Peretz fails to draw the correct conclusion from a crucial distinction that he notices.
Liberia has been plagued by wanton, random killing.
Whereas in Iraq, the UN and foreign-affiliated agencies, are being specifically targetted by fundamentalist terrorists and fascist partisans.
It follows that the risk for NGO's is higher, whatever the good intentions of the US.
Good intnetions are not everything, the US will need about $500 bill to fix up this mess.

Posted by: Jack Strocchi at September 9, 2003 at 01:13 PM

Oh, I was thinking the Hobart Mercury. Still, I'm surprised that either one is read by people at the WSJ.

Posted by: Alex Hidell at September 9, 2003 at 01:51 PM

Do you know that NGO's hire lost of salesmen.

Their job is to make the "sell" to large donors.

They even get commissions, etc.

very high paying job.

Doesn't sound like what you would think (or see in a movie), a dingy basement office full of volunteers trying to make a difference.

Imagined high powered salesmen, lawyers, living in fancy digs.

Posted by: Aaron Sec hrist at September 9, 2003 at 03:08 PM

When did NGOs start to be specifically targeted by the bad guys? Sure there was the UN bombing, but what about the Jordanian embassy? Or the Shi'ite mosque? Oxfam says nothing about being "specifically targeted" in this open letter. This is about as close as they come to saying they're being specifically targeted: "Several NGOs have been held up and had their cars stolen, or been robbed at gunpoint, some of this seems to be opportunistic rather than because of ill will towards them."

It's a little more understandable for the ICRC, seeing as how one of their workers was killed. But they don't mention being specifically targeted, either. "...the Iraqi capital is currently a very dangerous place. This is especially true for the people of Baghdad who suffer the consequences of daily criminal attacks against individuals and public infrastructure."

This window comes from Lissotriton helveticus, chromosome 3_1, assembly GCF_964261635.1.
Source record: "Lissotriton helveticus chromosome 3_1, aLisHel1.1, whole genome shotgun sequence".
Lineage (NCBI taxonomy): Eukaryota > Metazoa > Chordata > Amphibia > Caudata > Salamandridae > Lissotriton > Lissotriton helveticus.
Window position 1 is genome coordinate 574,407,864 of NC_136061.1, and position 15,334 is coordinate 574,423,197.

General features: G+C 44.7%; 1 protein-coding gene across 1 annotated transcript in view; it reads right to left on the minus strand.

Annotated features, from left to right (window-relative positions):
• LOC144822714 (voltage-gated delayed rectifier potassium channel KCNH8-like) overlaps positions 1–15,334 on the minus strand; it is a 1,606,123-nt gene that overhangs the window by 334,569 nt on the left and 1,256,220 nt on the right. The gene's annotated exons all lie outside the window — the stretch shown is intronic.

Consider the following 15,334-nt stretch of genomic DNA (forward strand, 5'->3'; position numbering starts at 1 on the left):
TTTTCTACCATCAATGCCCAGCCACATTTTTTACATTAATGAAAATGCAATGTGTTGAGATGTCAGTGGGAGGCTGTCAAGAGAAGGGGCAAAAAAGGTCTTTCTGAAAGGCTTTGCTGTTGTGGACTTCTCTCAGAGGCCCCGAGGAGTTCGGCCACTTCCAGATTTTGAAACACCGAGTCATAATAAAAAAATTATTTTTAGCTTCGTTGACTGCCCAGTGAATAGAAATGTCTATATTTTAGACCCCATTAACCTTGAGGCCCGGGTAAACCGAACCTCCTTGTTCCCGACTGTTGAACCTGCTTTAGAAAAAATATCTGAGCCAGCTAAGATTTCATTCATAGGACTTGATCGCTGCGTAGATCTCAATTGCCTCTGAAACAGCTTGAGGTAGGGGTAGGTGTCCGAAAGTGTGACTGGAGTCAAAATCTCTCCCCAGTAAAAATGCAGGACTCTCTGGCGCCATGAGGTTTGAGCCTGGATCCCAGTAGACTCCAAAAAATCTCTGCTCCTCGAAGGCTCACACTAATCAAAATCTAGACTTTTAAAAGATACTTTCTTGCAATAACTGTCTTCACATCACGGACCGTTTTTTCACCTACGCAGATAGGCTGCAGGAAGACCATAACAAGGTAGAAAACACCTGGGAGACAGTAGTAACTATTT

NGOs do dangerous work, they should be given credit for that. But why Liberia or the Congo and not Iraq, when they're not being specifically targeted?

Posted by: scott h. at September 9, 2003 at 03:13 PM

That's a nice sweeping statement. Watch much ACA?

Posted by: LD at September 9, 2003 at 03:16 PM

Speaking of salesmen for non-profits...
In the early '90s I had an old college friend who worked as a full-time paid fund-raiser for Boy Scouts in south Mississippi -- company car, expenses, commission. His main tasks were constantly working the "old boy" & "good ole boy" networks of the well off (often w/sports tournaments) or coordinating fund-raisers at the troop level (w/ dirty work & expenses borne by the Scouts).